A last anecdote, because April is an important birthday month for me. When my parents had me, they deliberated on my middle name. They almost named me Megan October Derr, but finally decided on April, my mom's birth month, because who could resist giving a child the initials MAD?
Happy birthday to all the April babies! I hope your birthday wishes come true.
April is the fourth month of the year, so four lucky winners! Each winner can have their pick of one ebook from my backlist. Alternately, you can choose a three month subscription to LT3's Serials. To enter, leave a comment with your email. Contest ends April 30. Also, don't forget to enter the grand prize giveaway!
I have two stories coming out in the near future. Lukos Heat is a short story in the Dracones anthology being released by Storm Moon Press at the end of April. My story is about a dragon seeking vengeance for the attempted murder of his brother, but he's hindered because he comes from a hot, dry climate and only magic sustains him in the snowy mountains where he hunts.
Najlah grumbled and shifted restlessly on the campfire until he found a more comfortable position, thinking longingly of his homeland, Tahjil. He hated Restuel's wretched winters. He had not realized how much worse the cold would be when they reached the mountains that formed the northern border.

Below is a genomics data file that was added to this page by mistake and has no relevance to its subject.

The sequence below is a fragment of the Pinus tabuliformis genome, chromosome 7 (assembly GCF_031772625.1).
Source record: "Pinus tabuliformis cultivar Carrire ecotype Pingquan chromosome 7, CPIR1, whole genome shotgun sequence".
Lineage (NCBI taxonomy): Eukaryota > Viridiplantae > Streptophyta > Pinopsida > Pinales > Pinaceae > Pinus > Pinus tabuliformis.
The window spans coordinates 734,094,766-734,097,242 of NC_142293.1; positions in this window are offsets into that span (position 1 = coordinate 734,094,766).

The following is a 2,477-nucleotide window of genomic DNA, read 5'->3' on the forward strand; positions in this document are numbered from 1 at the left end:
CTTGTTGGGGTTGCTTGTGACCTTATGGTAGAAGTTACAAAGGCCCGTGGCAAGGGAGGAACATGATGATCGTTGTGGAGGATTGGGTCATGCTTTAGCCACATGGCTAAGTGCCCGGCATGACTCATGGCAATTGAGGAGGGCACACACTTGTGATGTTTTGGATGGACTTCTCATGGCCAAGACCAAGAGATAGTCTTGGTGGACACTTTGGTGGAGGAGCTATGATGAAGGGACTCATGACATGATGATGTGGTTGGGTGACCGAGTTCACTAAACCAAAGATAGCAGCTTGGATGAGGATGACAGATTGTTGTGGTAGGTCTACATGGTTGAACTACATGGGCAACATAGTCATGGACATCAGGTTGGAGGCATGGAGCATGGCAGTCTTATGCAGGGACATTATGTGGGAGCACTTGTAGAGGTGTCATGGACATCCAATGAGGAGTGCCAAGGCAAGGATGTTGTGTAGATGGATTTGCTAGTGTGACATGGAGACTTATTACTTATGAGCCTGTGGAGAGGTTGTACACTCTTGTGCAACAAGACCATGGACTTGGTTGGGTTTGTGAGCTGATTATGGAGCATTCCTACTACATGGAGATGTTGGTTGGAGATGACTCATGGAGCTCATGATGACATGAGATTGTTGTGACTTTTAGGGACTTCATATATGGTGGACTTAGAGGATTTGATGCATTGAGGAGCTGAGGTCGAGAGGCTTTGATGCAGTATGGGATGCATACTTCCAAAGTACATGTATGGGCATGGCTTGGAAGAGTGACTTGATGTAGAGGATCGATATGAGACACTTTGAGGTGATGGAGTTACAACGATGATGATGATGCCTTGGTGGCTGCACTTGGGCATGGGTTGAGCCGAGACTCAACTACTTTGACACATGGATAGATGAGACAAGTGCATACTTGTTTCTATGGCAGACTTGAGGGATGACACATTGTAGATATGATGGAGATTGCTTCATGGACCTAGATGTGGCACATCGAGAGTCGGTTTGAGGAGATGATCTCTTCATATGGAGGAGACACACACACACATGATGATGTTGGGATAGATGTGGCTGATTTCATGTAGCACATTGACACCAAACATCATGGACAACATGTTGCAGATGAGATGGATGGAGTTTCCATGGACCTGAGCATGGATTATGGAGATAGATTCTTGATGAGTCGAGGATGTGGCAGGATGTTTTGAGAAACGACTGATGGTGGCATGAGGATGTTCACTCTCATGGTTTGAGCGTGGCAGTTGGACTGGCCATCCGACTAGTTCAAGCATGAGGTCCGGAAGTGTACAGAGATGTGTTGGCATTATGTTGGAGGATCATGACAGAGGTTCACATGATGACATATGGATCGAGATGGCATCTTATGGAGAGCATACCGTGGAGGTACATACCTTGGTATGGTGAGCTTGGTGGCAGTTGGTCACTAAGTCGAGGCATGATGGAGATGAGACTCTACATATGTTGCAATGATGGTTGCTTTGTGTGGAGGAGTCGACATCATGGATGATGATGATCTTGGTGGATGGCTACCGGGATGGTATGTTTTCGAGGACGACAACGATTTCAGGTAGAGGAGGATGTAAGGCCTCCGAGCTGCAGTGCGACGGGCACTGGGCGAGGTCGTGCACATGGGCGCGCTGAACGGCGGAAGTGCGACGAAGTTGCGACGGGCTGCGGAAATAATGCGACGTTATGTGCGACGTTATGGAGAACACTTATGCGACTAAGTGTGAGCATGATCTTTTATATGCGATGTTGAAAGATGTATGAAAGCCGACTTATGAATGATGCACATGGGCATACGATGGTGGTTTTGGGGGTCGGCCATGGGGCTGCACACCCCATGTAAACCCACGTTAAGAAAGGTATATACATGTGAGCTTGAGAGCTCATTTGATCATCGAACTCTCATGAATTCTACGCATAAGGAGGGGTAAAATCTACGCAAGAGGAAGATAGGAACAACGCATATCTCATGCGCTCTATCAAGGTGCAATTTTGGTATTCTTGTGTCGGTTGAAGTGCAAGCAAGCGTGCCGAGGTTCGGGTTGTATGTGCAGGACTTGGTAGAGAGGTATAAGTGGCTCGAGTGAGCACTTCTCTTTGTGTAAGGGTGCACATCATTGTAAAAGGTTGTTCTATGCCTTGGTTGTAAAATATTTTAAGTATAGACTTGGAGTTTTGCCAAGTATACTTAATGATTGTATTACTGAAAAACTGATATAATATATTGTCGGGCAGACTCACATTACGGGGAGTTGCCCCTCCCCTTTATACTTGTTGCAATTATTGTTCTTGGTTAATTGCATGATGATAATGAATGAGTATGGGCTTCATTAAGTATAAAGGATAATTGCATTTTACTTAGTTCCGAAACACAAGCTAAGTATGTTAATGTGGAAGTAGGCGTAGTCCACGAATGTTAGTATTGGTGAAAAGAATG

Back home, it was all hot sand, hot sun, hot stones that only the dragons could endure; anyone else foolish enough to try wound up severely burned. When foreigners started arriving in droves, he and his fellow dragons had struggled to keep the idiots from getting themselves killed.
He shifted again, hissing his discontent. A few of the men regarded him sympathetically, and a couple built the fire up higher for him. Najlah thanked them with a soft rumble.
To distract himself, he flicked his tongue out, tasting the air, but he came away with nothing but wintry forest, fire, and his companions, the cat and bird shifters that comprised their small unit of the Royal Shifter Corp.
It was frustrating to be so close to their goal, only to be thwarted by the mass and might of the Shide Mountains. They had hoped to catch Lord Kay Ranteth sooner, but the bastard was slicker than a brown scale bitch on the prowl.
Najlah tasted the air again—and jerked his head up with a spitting growl, alerting the men, sending embers and sparks flying into the air and out across the snow.